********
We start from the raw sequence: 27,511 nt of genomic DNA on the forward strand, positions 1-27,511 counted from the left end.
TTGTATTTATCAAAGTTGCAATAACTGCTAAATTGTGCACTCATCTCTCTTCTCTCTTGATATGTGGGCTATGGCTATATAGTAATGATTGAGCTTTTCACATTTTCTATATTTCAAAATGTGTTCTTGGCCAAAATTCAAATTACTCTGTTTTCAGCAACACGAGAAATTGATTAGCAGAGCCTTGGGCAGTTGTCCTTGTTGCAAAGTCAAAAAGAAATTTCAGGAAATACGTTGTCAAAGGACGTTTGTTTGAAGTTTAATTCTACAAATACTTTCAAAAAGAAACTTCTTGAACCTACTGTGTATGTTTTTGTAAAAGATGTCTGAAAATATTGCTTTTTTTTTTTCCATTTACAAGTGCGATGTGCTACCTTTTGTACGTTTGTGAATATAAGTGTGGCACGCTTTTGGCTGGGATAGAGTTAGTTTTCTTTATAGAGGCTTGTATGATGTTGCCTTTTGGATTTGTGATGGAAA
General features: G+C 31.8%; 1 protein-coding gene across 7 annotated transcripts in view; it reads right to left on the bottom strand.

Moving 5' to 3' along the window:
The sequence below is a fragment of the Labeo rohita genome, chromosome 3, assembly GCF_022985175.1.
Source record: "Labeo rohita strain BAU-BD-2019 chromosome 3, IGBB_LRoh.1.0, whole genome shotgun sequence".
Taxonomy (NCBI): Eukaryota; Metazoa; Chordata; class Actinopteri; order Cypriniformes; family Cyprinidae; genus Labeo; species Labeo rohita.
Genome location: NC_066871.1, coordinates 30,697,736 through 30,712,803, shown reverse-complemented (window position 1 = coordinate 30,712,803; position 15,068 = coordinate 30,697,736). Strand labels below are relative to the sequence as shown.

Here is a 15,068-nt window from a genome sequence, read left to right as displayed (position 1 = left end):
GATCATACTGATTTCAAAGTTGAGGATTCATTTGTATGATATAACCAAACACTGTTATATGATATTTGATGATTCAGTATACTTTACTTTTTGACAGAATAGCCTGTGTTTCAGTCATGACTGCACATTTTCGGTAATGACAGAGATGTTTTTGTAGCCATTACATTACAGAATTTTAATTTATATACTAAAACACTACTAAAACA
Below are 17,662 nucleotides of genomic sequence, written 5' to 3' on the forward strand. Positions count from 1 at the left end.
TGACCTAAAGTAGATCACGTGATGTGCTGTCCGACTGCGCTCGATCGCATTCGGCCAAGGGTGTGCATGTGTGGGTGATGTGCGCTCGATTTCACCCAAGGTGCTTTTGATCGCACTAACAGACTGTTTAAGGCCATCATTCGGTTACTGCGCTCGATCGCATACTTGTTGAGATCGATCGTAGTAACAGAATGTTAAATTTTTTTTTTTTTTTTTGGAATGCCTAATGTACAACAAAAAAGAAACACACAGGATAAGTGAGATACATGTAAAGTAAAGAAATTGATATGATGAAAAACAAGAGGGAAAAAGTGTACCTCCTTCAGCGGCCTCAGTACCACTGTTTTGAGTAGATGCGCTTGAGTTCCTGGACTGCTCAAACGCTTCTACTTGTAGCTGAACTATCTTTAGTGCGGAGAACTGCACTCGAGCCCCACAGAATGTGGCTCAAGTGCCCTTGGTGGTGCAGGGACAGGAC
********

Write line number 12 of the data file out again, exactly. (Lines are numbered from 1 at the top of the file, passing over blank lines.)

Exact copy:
TGACCTAAAGTAGATCACGTGATGTGCTGTCCGACTGCGCTCGATCGCATTCGGCCAAGGGTGTGCATGTGTGGGTGATGTGCGCTCGATTTCACCCAAGGTGCTTTTGATCGCACTAACAGACTGTTTAAGGCCATCATTCGGTTACTGCGCTCGATCGCATACTTGTTGAGATCGATCGTAGTAACAGAATGTTAAATTTTTTTTTTTTTTTTTGGAATGCCTAATGTACAACAAAAAAGAAACACACAGGATAAGTGAGATACATGTAAAGTAAAGAAATTGATATGATGAAAAACAAGAGGGAAAAAGTGTACCTCCTTCAGCGGCCTCAGTACCACTGTTTTGAGTAGATGCGCTTGAGTTCCTGGACTGCTCAAACGCTTCTACTTGTAGCTGAACTATCTTTAGTGCGGAGAACTGCACTCGAGCCCCACAGAATGTGGCTCAAGTGCCCTTGGTGGTGCAGGGACAGGAC